Landscape Fragmentation As An Impact Of Shale Gas Drilling In North Texas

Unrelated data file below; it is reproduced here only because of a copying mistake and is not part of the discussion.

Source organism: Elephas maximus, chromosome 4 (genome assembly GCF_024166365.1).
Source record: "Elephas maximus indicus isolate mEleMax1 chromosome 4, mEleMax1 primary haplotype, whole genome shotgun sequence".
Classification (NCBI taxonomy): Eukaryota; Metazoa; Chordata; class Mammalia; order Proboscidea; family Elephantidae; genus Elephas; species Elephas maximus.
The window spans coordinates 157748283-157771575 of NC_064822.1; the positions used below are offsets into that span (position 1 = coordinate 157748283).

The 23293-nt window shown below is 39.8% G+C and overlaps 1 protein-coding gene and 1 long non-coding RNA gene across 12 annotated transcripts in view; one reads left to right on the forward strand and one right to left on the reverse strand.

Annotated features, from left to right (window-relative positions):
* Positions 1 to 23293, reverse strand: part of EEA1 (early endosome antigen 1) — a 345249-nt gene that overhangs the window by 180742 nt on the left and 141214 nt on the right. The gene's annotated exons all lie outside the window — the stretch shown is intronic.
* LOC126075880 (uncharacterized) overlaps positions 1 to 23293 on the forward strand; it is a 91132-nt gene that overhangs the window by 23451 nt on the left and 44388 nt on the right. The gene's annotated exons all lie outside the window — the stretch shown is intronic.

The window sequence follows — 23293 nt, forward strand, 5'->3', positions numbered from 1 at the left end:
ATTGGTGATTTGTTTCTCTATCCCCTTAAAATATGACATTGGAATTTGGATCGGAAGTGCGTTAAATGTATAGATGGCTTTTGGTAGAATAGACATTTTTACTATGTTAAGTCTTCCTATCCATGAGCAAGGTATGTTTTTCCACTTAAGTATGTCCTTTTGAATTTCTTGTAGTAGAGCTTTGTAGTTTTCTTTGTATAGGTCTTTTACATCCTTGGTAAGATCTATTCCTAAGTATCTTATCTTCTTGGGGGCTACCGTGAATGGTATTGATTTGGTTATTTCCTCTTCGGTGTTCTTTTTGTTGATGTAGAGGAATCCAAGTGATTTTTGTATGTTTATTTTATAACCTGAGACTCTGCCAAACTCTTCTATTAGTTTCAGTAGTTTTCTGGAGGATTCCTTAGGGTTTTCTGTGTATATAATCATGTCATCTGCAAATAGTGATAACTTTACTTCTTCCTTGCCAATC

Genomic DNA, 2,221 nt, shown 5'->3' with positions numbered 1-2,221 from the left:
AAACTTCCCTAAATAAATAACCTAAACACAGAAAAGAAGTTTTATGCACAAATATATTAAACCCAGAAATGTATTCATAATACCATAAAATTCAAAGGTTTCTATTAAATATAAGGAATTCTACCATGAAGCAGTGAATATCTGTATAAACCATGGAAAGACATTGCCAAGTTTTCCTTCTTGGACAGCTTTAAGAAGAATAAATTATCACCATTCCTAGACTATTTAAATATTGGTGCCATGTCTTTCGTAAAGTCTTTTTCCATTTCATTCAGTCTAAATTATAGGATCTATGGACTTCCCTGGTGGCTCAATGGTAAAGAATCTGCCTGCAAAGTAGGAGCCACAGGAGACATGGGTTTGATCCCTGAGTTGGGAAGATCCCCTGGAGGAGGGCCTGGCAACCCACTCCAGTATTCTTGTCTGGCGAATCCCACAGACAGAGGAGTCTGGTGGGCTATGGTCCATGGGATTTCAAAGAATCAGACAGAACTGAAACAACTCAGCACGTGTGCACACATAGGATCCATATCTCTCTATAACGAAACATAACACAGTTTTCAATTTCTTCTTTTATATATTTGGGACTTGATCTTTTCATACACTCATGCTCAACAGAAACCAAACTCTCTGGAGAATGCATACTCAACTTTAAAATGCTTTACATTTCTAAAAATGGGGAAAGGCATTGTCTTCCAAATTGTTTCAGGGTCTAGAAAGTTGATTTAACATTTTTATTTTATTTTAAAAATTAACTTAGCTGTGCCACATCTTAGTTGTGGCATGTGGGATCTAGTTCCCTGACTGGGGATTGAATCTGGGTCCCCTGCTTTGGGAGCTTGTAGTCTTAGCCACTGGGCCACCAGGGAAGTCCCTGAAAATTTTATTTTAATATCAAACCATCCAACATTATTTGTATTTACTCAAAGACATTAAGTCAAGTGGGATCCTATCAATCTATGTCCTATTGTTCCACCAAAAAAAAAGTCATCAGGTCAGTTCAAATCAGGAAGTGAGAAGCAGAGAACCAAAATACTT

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The objective of this study is to determine the degree to which shale gas drilling contributes to the fragmentation of landscapes in North Texas, especially in prairies. The study is conducted on the Barnett Shale area where shale gas exploration began in the 1980's (Arthur et al. 2008). The Barnett Shale area lies under much of the developed regions of the Dallas-Fort Worth metropolitan area as well as beneath an extensive amount of rural countryside mainly used for private recreational lands, exurban residential development, suburbs, and improved pasture and ranching. However, most of the drilling is occurring in the Grand Prairie and Plains ecoregion, where the dominant land cover is prairie. This research is aimed at producing data and information for local, regional, and state policy-makers engaged in activities related to surface drilling.More specifically, findings from this study are expected to be useful for understanding and foreseeing the long term ecological impacts of surface drilling on prairies in North Texas and for identifying ways to ameliorate these potential adverse impacts. Findings from this study are expected to influence the setting of priorities that can reduce the adverse impacts of surface drilling on landscapes. In order to quantify fragmentation, analyses of three sample sites are carried out in this study. Each sample site differs from another in terms of the intensity of shale gas drilling within the sample site area. This means each sample site has a different number of well pads though the size of the three sample sites is the same.To conduct this quantitative study, longitudinal land cover data for the three sample sites are collected. Well pad data, impoundment area data, and road data are then prepared using the Geographic Information System (GIS). These data are then analyzed using the Landscape Fragmentation Tool (LFT), which maps fragmentation for any type of land cover, for example, grassland, and categorizes the land cover type into patch, edge, perforated, small core, medium core, and large core. LFT is a python script that runs in ArcGIS (Vogt et al. 2007).The study concludes that patch, edge, and small core landscape conditions increase as a result of shale gas drilling. Patch conditions are mostly observed where roads crisscross. With more intense drilling activity, edge conditions form the dominant landscape conditions. With less intense drilling activity, perforated conditions are dominant, signifying the early stage of fragmentation. On the other hand, medium core and large core conditions decrease with the increase in the drilling activity.Outcomes for this study include the identification of components of shale gas drilling that are responsible for landscape fragmentation. Additionally, the research identifies procedures and steps that landscape architects, planners, and policy makers can follow to lessen future surface impacts from shale gas drilling.